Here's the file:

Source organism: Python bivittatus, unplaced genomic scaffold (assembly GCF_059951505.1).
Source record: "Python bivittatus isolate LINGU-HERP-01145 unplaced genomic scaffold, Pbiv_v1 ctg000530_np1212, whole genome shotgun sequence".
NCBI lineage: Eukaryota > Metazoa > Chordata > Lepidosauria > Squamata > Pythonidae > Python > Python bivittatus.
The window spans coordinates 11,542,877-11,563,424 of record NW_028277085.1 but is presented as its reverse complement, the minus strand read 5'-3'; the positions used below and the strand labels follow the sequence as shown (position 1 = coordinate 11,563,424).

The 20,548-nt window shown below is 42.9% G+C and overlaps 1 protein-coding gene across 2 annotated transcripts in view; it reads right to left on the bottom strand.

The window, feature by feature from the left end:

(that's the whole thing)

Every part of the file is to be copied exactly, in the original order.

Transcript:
Source organism: Python bivittatus, unplaced genomic scaffold (assembly GCF_059951505.1).
Source record: "Python bivittatus isolate LINGU-HERP-01145 unplaced genomic scaffold, Pbiv_v1 ctg000530_np1212, whole genome shotgun sequence".
NCBI lineage: Eukaryota > Metazoa > Chordata > Lepidosauria > Squamata > Pythonidae > Python > Python bivittatus.
The window spans coordinates 11,542,877-11,563,424 of record NW_028277085.1 but is presented as its reverse complement, the minus strand read 5'-3'; the positions used below and the strand labels follow the sequence as shown (position 1 = coordinate 11,563,424).

The 20,548-nt window shown below is 42.9% G+C and overlaps 1 protein-coding gene across 2 annotated transcripts in view; it reads right to left on the bottom strand.

The window, feature by feature from the left end: